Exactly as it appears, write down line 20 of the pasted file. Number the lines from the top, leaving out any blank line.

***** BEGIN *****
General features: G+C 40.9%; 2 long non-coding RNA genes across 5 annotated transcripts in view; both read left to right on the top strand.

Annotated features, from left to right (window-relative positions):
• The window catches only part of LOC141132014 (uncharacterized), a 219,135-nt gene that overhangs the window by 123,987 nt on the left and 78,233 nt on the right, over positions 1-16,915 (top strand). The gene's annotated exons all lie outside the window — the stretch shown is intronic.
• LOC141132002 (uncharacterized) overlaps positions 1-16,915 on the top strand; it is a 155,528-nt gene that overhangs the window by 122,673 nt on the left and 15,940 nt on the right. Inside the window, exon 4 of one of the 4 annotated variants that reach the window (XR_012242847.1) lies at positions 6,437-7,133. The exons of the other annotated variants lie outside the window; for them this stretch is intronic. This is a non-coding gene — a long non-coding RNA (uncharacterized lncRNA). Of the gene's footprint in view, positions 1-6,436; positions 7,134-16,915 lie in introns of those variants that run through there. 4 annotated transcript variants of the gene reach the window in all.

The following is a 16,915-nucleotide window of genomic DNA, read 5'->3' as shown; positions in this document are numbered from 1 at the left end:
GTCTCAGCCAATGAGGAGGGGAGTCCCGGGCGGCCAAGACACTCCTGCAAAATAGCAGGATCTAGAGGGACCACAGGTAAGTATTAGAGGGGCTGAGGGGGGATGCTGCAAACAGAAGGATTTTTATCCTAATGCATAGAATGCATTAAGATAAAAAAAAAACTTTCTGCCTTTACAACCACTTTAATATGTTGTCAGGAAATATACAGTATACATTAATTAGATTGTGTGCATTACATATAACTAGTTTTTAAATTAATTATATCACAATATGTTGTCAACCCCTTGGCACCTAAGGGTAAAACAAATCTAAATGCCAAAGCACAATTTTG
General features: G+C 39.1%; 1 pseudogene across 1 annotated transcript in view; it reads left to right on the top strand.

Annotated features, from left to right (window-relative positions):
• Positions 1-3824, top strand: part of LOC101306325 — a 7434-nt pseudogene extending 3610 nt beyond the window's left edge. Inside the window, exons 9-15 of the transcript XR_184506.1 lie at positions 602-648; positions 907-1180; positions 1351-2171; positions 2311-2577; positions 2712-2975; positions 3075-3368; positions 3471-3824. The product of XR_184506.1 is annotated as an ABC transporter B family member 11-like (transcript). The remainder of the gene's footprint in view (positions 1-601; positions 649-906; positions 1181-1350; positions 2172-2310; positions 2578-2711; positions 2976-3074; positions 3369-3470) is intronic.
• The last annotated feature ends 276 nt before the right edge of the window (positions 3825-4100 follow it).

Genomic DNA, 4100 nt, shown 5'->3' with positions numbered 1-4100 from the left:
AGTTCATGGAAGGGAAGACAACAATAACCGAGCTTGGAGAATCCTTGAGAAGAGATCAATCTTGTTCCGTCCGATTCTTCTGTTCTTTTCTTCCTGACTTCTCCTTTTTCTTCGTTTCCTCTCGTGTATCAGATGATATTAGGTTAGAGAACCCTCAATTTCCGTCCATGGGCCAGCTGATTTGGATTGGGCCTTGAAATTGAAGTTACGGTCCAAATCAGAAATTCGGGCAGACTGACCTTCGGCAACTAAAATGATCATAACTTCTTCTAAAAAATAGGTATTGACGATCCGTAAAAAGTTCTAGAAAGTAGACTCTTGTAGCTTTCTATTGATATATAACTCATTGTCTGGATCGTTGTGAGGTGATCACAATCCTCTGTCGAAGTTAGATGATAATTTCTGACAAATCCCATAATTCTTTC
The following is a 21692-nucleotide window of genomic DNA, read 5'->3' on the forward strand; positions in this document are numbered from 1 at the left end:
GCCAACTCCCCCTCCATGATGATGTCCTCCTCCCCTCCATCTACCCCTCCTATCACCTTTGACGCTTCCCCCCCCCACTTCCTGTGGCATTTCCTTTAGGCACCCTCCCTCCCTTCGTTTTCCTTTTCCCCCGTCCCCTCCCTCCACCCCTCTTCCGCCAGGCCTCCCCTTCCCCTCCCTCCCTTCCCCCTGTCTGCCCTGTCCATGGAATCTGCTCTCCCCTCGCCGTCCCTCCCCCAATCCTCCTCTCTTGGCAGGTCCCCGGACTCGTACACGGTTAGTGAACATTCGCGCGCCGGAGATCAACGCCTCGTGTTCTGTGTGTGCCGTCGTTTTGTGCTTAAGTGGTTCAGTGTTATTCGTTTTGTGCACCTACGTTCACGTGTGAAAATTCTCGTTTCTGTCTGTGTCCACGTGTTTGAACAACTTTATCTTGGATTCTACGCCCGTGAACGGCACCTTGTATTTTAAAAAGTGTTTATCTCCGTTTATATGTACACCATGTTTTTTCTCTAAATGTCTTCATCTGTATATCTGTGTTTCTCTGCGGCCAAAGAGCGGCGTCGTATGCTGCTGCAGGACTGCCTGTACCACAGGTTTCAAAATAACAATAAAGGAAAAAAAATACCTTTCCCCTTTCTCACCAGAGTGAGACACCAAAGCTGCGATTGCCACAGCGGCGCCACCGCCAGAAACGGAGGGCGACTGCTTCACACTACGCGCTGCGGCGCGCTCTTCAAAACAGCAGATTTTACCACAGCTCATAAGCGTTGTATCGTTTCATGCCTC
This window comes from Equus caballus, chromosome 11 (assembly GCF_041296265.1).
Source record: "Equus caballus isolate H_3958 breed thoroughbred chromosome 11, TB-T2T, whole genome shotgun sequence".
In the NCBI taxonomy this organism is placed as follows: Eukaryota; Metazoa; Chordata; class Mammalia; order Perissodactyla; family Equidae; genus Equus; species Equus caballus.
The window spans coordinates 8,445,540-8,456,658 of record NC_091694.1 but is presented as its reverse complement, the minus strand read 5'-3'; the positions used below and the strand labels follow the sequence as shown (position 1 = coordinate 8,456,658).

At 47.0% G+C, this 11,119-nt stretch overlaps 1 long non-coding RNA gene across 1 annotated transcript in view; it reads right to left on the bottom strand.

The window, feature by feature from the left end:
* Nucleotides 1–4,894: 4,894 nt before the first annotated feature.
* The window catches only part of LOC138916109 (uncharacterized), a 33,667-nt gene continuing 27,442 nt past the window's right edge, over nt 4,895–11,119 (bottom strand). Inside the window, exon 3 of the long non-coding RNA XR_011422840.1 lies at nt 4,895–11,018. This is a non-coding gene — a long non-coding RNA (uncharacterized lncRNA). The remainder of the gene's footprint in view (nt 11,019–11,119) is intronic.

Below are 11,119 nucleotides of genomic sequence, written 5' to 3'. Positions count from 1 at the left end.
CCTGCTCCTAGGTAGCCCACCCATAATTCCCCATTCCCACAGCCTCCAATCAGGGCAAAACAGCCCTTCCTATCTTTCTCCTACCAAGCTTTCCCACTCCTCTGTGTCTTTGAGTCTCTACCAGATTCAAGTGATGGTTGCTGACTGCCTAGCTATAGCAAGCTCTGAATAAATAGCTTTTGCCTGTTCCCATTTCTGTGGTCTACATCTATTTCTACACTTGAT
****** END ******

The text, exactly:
The window, feature by feature from the left end: